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FireArse
Nov 26, 2005, 12:51 PM
Howdy folks,

I was in bed last night thinking about the G4 and the G5 (how sad?!) , and thought - they overlap in terms of MegaHertz - but i hadnt seen a report anywhere how they match up...

I know how hard it is to test Intel vs PPC chips - but PPC vs. PPC should be ALOT easier - has anyone seen a test between the new 1.67GHz G4 and one of the old 1.6GHz G5 PM's - with 512MB ram? Maybe test for Processor intensive tasks (ignoring the graphhics) - Would be very interested in the results!

Thanks

F



zap2
Nov 26, 2005, 12:55 PM
well i hope the G5 would be faster:)

but would be cool to see what would ''win''

risc
Nov 26, 2005, 01:30 PM
I ran xbench on my GFs iMac G5 1.6 GHz and my (now sold) PowerBook G4 1.67 GHz they both ended up with approx. the same score, the G4 was faster at somethings, the G5 at others. The main bottle necks where the crap video card in the iMac G5 1.67 and the slow notebook harddrives on the G4. Xbench is of course completely unreliable it reports my 6800 Ultra DDL as being slower for 3D than my old 9800 XT, so I'll tell you how both machines fell to me... about exactly the same. The G5 obviously flogs the G4 at processor intensive stuff, but in day to day use I was hard pressed to tell the difference between both machines, unless I was doing 3D stuff then the G4 completely wrecked the iMac.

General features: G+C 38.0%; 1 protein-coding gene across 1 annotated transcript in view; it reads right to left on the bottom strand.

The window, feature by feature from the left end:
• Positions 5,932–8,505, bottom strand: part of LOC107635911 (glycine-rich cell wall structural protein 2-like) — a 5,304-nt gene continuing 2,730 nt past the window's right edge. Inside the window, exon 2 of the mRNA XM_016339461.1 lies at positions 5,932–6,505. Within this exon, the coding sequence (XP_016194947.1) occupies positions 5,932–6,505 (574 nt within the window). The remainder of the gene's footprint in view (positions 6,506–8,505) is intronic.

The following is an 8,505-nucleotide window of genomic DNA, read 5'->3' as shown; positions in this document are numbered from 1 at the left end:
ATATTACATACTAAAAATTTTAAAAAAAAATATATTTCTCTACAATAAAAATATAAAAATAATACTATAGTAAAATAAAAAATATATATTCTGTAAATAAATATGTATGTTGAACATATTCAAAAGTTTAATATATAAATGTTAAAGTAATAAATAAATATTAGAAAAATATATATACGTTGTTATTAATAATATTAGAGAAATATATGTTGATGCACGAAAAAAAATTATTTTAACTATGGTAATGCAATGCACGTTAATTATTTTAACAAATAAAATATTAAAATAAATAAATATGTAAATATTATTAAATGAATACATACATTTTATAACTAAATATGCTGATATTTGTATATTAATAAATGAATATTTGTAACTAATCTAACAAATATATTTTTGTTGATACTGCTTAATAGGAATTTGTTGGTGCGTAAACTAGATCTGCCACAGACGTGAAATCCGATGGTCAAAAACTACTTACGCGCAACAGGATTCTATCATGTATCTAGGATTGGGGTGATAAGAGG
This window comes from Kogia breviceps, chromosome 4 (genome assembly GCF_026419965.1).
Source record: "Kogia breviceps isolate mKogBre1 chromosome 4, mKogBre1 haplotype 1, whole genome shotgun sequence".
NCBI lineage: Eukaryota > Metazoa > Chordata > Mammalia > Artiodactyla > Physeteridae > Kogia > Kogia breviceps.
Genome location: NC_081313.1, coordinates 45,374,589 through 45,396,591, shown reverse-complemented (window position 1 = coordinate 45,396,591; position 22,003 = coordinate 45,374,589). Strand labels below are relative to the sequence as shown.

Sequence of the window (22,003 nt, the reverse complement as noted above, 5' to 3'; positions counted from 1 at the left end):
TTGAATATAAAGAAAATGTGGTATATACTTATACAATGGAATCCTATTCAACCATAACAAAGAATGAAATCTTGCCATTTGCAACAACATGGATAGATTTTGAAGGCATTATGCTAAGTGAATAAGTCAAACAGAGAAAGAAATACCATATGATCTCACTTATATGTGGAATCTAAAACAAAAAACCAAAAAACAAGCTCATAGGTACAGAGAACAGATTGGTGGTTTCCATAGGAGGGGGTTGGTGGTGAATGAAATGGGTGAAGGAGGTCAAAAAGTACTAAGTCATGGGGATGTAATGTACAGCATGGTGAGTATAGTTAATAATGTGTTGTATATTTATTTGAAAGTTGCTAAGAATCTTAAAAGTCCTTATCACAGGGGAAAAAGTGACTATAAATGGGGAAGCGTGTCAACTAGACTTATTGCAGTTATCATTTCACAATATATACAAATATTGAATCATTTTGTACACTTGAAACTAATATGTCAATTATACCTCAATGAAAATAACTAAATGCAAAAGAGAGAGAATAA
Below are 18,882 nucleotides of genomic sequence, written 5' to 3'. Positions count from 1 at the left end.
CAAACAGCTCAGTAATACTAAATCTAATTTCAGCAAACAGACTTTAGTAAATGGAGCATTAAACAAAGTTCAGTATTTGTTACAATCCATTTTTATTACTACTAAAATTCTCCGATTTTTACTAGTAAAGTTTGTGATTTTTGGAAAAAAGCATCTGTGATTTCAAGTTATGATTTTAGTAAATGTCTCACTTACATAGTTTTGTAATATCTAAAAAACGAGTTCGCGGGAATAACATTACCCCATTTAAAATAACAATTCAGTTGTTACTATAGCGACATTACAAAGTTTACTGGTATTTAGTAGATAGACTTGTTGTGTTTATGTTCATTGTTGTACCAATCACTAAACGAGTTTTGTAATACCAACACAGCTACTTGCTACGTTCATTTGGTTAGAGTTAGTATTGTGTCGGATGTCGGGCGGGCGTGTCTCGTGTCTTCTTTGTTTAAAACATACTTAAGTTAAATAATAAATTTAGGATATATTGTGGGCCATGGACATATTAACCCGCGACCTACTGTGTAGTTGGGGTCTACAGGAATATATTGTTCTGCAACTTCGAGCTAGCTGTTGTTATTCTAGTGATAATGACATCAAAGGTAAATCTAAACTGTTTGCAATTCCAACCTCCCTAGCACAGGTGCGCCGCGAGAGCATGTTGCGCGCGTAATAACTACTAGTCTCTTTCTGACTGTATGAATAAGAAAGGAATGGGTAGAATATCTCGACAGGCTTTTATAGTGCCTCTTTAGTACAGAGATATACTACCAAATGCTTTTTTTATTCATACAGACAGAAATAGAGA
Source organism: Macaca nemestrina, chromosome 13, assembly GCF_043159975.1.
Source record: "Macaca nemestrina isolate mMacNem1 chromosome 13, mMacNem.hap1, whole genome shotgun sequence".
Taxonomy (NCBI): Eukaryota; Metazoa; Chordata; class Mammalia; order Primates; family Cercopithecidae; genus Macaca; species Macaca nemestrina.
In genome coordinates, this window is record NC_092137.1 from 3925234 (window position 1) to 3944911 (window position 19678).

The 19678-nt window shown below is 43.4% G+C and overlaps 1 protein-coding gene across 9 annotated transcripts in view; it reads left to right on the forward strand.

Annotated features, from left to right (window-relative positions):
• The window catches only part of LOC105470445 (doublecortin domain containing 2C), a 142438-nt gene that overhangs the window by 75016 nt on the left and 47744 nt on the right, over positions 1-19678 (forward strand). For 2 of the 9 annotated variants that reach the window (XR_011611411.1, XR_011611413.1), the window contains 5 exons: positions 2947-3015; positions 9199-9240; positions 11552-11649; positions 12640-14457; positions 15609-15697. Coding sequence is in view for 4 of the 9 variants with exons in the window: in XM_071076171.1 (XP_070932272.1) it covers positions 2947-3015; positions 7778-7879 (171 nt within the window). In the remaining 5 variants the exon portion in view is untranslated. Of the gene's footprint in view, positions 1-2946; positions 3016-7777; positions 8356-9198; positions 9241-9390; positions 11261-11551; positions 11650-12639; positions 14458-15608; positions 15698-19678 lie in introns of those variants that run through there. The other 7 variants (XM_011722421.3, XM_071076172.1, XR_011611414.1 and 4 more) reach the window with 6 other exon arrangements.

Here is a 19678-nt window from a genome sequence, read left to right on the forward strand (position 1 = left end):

Not a very professional report but I HTH.

maya
Nov 26, 2005, 01:33 PM
As mentioned there is little differences, the G5 will excel on some things and the G4 with others. I prefer the G5 better. ;) :)

FireArse
Nov 26, 2005, 01:46 PM
As mentioned there is little differences, the G5 will excel on some things and the G4 with others. I prefer the G5 better. ;) :)

I guess part of me was thinking about the Intel move. I think Apple need to make it much easier to optimize code for Intel. You can write code and hope to hell that if you compile with the XCode gcc you'll get an OK optimization - but part of me thinks all the 'gimmicks' surrounding the G5 were just that. Pure clock speed is what makes the difference when it becomes too difficult or not easy to optimize code for the CPU.

Maybe a more technical test would give us further insight?

F

Morn
Nov 27, 2005, 06:23 AM
http://www.barefeats.com/mini01.html

FireArse
Nov 27, 2005, 07:50 AM
http://www.barefeats.com/mini01.html